ALFRED —York County Sheriff William ”˜Bill” King told county budget committee members Wednesday that rural patrol is short staffed and that he’s looking for funding for three new deputies.

He said he’s had to modify some aspects of how deputies currently patrol the rural reaches of York County, including having detectives assume patrol duties.

King asked the budget board to add money to his rural patrol budget to help cope with increasing calls for service that top 27,000 annually.

Rural patrol has 27 positions, six of which are contract deputies, whereby specific communities and one school district have a contract with the sheriff’s office to provide 40 hours of coverage each week. Those six are not included in the proposed $2.5 million rural patrol budget.

King, who was elected in November and took office Jan. 1, said he’s also looking to replace high mileage cruisers. No vehicles were purchased in 2009 or 2010, and that decision is coming back to haunt the department, he said.

King is looking to add $400,000 to his $2.5 million rural patrol budget.

He said he’s looking for “boots on the ground.”

“We’re very bare bones,” King said. He said the agency is trying to get a handle on the proliferation of heroin that he said is a problem in the rural communities, not just in cities. As well, projections that show that all of the rural communities, except for Cornish, are destined to grow in population by double digits percentages by 2030, he said.

He said he applauds the towns with contracts, but added that in itself won’t sustain the department and its ability to serve citizens.

“I want this issue known. I know budgets are tight, but we can’t continue this way,” said King. “Someone’s going to get hurt.”

He said the department is actively attempting to hire deputies for three existing vacancies.

Some budget committee members acknowledged that rural patrol is short-staffed as compared to policing levels in other communities. Other budget members pointed out that some rural municipalities won’t consider paying for contract deputies ”“ a fact that rankles, particularly in the municipalities with police departments.

Richard Clark, a county budget committee member and a selectmen in Wells, which employs its own police department, said his community is poised to pay the county $1.6 million in taxes next year. That figure is about $77,000 more than this year’s county tax tab.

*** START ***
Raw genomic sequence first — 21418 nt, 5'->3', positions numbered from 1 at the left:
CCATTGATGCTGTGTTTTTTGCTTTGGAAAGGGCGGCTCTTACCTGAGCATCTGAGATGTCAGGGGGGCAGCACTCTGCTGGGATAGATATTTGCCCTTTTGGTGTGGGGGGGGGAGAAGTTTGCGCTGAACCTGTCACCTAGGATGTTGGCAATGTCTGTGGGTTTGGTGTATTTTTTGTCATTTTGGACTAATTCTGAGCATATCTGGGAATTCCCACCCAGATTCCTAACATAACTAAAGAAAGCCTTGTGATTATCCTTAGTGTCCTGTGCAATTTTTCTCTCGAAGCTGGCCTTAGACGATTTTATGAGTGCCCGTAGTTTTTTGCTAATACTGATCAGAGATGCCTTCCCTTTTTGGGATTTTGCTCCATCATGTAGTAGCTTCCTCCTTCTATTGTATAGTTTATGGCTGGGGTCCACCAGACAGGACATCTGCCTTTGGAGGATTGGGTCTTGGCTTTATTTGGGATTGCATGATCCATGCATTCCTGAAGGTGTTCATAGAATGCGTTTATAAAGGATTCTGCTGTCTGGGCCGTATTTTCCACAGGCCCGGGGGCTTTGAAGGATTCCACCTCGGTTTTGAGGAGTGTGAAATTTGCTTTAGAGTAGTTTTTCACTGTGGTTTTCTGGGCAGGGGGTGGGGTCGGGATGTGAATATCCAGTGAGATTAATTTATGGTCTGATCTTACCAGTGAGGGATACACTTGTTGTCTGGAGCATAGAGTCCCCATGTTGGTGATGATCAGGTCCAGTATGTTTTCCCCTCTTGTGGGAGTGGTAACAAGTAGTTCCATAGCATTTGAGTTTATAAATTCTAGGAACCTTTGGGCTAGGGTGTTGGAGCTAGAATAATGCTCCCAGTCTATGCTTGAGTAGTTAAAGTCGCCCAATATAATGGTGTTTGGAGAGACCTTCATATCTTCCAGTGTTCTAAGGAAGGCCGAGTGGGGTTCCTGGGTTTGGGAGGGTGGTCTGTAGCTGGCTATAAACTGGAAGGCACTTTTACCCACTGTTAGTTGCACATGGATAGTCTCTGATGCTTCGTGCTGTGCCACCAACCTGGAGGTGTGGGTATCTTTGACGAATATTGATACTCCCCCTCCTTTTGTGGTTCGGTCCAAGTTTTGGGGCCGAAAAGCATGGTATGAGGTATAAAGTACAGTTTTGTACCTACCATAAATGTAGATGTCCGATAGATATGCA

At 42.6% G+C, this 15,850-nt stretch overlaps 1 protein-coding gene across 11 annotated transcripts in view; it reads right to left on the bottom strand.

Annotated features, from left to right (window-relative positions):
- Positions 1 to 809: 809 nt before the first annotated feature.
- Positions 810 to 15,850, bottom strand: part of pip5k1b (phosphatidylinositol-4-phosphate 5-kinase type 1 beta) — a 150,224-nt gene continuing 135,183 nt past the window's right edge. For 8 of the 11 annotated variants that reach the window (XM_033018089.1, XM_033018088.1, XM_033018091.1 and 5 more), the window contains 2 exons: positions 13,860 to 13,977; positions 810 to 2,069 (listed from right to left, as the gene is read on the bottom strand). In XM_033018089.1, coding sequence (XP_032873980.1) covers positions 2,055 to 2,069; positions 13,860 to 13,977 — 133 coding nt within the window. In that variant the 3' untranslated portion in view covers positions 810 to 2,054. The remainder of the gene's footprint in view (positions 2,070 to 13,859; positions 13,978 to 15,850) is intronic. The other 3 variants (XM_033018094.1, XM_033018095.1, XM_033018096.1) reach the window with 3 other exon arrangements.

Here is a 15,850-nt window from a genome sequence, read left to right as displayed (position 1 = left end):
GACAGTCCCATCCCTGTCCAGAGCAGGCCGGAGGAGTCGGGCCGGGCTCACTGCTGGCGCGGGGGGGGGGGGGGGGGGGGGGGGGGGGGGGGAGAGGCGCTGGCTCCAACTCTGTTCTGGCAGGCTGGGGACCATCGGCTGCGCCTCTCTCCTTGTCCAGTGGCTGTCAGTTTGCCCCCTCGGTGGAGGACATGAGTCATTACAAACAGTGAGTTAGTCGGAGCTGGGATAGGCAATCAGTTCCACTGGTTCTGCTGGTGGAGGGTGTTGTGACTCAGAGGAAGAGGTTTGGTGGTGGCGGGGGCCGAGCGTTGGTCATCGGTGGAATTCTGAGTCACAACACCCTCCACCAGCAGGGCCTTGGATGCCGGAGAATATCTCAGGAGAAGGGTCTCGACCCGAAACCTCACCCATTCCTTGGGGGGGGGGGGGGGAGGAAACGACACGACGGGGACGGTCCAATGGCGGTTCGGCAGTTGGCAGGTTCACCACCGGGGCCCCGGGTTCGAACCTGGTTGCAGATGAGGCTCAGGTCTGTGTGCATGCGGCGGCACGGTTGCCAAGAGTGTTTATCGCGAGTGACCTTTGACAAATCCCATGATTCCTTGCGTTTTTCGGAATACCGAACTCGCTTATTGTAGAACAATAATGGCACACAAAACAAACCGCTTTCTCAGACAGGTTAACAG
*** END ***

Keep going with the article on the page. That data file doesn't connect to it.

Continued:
“I have little sympathy for the towns that don’t have $86,000 for a contract deputy,” said Clark. He said rural towns that need more policing will have to pay for it.

Art Tardif of Saco agreed. He said it’s hard to sympathize with the towns that won’t pay for contracted coverage.

“Do I want to see a budget increase of $400,000? Probably not,” said Budget Committee Member Dean LePage of Limerick, one of the towns covered by rural patrol. “But I don’t want to see your officers hurt and citizens fail to get proper police protection.” LePage said if $400,000 is an unpalatable amount, perhaps the budget panel can reach some sort of compromise.

Others brought up that larger communities tend to use services of the jail more than the rural towns, which carries a cost.

Tammy-Jo Girard, a budget committee member who works for a  municipal police department, said in the past, her agency had been able to call on the sheriff’s office to check compliance with bail conditions on perpetrators who live outside of town, but said the sheriff’s office no longer has the staffing for that.

King pegged the population of the 14 rural towns without police departments at 48,000 in the winter and nearly double in the summer. He acknowledged a call sharing agreement with Maine State Police that sees that agency assume primary responsibility of five of those towns, but said that agency has a different policing model than does the sheriff’s office.

Cliff Emery of Buxton said it is becoming increasingly difficult for some communities, like his own, to afford to keep their own police departments. He said Buxton has asked the sheriff’s office and Scarborough police for pricing on costs of covering Buxton 24 hours a day, year around.

Budget Committee Chairman John Sylvester asked why there had been no discussion of a more regional approach to policing. He said King had downplayed the call sharing agreement with Maine State Police.

King said he’d originally asked county commissioners for a lieutenant’s position, a request that was turned down and after some review, and then brought his request for more deputies to the budget panel.

County Commissioner Marston Lovell said had King asked commissioners for more deputies, their recommendation may have been different.

Commissioner Mike Cote said its a matter of balance and that he’d like to see more contract deputies.

Commissioner Richard Dutremble said he supports the sheriff’s office “but to a certain extent.”

County Manager Greg Zinser said his overall budget, which does not contain King’s request for more personnel and vehicles, attempts to provide for all the county’s departments.

The budget committee also heard from York County Emergency Management Agency Director Art Cleaves on his proposed departmental budget. The committee will hear from other departments, schedule a public hearing and vote on the budget for the fiscal year that begins July 1. While the budget committee sets the budget, commissioners vote on policy and so it is their decision whether to hire additional personnel or purchase goods and services.

— Senior Staff Writer Tammy Wells can be contacted at 324-4444 (local call in Sanford) or 282-1535, ext. 327 or [email protected]



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